One second I would be convinced I had to do something, but the next I couldn’t remember what it was at all.
I tend to ramble anyway – why use one word when you can use 10?! But, apparently, there were times when I didn’t make much sense at all.
I was also aware that I wasn’t thinking as fast or as clearly as I normally do, right up until a few weeks ago. Thankfully, I now feel like myself again now.
Together with the other symptoms, I didn’t know what was going on half the time and, despite sleeping a lot, I was constantly exhausted.
I have so much sympathy for people who suffer from fatigue after experiencing what I did.
I’d be sitting or lying down, either watching TV or listening to an audiobook, when my body and brain would suddenly want to sleep. Even worse, if I didn’t get my head down straight away, I would go dizzy and experience headaches.
The tiredness lasted the longest, about 15 weeks in total. Even when all the other symptoms had disappeared, I couldn’t actually concentrate to read or do anything without needing to go to bed soon after. I couldn’t look at my phone or laptop without getting an instant headache.
Lack of taste and smell
Not being able to taste or smell anything is now a recognised symptom of Covid-19, but it wasn’t at the time my family was ill, so that threw another curveball.
For me, the virus caused the weirdest sensation. It wasn’t like when you have a cold and you can’t taste anything, or only taste the catarrh in your throat.
Everything tasted like dust. There was no texture to food either. Everything I put in my mouth could have been the same food.
I suppose at least it didn’t taste horrible, but trying to eat with no sensory feedback was hard. The lack of smell was easier to cope with as I’d experienced that before.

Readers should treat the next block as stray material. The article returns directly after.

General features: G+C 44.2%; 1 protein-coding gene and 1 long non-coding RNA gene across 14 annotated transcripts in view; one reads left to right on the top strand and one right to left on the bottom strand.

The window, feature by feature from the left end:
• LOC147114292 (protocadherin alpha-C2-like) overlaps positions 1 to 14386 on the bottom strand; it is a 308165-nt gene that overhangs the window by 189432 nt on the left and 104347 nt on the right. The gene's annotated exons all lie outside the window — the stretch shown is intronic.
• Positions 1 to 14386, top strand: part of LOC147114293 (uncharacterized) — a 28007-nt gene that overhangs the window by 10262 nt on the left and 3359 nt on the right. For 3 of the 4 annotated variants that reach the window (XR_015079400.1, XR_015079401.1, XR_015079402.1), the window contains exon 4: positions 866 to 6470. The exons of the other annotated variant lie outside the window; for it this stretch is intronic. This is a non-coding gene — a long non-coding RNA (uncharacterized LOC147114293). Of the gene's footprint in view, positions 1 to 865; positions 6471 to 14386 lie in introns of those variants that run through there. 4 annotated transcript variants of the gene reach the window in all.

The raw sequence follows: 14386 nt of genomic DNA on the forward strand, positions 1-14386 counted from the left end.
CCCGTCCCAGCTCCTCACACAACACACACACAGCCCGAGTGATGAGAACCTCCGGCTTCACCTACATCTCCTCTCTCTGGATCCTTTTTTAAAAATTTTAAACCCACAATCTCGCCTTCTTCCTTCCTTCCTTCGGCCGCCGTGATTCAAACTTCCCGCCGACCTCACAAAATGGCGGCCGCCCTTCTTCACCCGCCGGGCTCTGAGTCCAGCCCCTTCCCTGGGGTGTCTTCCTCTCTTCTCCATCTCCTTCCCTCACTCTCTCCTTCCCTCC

It was also weird when these senses suddenly came back. I was actually overwhelmed for the first two or three days afterwards as everything was suddenly different.
This was the worst symptom. I suffer from nausea anyway, but it seems as though this virus had taken it to a new level.
As mentioned earlier, I had no breathing difficulties and I didn’t really have a cough. But I do believe that this virus, assuming it was Covid-19, attacked my digestive system.
I felt like somebody had turned me inside out. If I didn’t eat, I felt ill, and if I eat more than a few mouthfuls, I was sick. It was a delicate balance that I’d mostly figured out by the beginning of week two.
The rest of my family stopped eating altogether for around two days, and then felt better. My nausea lasted about six weeks.
I’ll probably never know if my theory is correct, but it was disconcerting to have an atypical experience when every day the news and NHS were discussing what to expect. My mum’s symptoms also echoed mine more closely too, so it wasn’t just me.
I hope reading this has been interesting and useful in some way. I’m so grateful that none of my family had to go into hospital.
With lockdown relaxing, I just hope people will be sensible so that everyone can get back to ‘normal’ and leave their homes without worrying about catching this awful virus.
I’ve been very lucky, but I never want to feel like that again. Stay safe everyone.
By Lucy Currier
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- Face mask exemptions: how to help ensure you don’t get fined if you’re exempt
- 58% of disabled and chronically ill people feel anxious about the easing of lockdown rules